New data protection agency may be coming to Taiwan with national digital ID cards
Taiwan may soon establish a new agency dedicated to personal data protection to support the secure launch of its national electronic identification (eID) cards, which are expected to be issued in 2021 after the latest production delay.
Digital Minister Audrey Tang expressed support for a new government data protection body, according to Taiwan News, suggesting that a task force including members from different areas of society will help enforce the legal protections afforded to individuals and ensure proper steps are taken to protect their information.
The independent agency would perform eID incident investigations and deal with matter related to the Personal Data Protection Act. Such a move would also bring Taiwan into better alignment with the EU’s GDPR, Tang reportedly said.
Information Law Center Director Chiou Wen-Song urged the government to proceed cautiously with its eID implementation, and cited Germany, Estonia and Japan as examples of countries that have regulations specific to digital ID.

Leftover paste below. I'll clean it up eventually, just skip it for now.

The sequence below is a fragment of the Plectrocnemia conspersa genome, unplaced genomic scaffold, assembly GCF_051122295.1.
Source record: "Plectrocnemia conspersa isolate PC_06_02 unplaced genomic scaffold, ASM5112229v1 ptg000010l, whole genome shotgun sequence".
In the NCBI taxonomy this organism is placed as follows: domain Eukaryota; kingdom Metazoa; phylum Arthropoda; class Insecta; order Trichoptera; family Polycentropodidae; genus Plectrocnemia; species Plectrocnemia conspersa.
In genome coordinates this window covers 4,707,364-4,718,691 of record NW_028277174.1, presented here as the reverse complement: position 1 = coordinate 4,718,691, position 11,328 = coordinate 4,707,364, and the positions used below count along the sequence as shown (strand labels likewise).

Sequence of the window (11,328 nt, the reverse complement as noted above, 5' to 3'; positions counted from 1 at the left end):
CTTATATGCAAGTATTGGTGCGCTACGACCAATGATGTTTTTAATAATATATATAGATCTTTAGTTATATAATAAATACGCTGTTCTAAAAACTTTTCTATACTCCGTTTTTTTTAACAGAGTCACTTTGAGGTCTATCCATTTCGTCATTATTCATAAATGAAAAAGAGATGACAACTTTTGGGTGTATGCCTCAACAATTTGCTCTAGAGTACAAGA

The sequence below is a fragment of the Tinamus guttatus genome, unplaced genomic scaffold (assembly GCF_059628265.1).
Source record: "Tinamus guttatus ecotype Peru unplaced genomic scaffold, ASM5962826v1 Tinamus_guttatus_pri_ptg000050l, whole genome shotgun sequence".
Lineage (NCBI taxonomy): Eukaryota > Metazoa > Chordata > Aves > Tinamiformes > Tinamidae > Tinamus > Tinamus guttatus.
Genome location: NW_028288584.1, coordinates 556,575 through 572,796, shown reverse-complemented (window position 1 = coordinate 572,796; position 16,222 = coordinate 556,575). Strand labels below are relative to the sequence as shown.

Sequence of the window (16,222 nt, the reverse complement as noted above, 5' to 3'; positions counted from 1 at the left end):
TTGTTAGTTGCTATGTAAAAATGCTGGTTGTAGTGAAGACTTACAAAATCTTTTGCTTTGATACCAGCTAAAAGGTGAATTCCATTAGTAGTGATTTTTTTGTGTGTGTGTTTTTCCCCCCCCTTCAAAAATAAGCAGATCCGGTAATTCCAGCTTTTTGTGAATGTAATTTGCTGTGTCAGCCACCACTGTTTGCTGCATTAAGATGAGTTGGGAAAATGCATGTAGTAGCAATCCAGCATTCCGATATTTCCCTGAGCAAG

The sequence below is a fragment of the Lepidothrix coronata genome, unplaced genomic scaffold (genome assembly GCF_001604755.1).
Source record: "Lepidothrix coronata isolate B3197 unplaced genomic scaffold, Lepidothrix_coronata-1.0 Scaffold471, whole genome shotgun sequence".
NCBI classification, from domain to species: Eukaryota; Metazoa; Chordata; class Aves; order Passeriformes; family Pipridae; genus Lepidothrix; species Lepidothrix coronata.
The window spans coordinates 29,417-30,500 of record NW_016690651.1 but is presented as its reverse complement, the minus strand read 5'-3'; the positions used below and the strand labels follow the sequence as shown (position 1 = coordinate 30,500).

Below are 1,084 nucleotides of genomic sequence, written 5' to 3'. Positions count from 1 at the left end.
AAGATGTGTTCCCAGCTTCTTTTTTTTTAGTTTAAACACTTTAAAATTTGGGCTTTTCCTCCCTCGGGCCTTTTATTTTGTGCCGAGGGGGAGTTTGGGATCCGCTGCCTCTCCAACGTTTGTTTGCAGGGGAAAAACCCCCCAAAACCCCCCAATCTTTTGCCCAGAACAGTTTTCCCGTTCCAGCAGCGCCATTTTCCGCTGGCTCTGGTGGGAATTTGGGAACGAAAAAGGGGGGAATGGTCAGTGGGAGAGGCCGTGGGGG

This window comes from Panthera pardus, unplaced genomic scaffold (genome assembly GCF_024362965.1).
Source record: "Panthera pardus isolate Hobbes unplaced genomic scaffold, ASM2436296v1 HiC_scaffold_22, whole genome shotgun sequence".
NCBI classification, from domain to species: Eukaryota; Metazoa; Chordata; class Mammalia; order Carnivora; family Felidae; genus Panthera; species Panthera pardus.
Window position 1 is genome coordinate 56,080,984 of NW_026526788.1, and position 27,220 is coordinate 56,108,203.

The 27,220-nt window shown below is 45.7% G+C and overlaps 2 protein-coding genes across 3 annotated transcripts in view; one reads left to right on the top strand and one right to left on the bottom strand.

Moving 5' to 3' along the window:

A petition critiquing the hasty replacement of the legacy ID system, including the National Health Insurance Card, with the electronic version was signed by roughly a hundred experts earlier this year, and the Information Law Center of the Academia Sinica held a seminar this week at which Taiwan News reports academics and industry experts called for action to prevent data breaches, constitutional rights violations, and other issues.
The establishment of a new agency is opposed by the Ministry of the Interior’s Department of Household Registration, which says existing legislation is sufficient.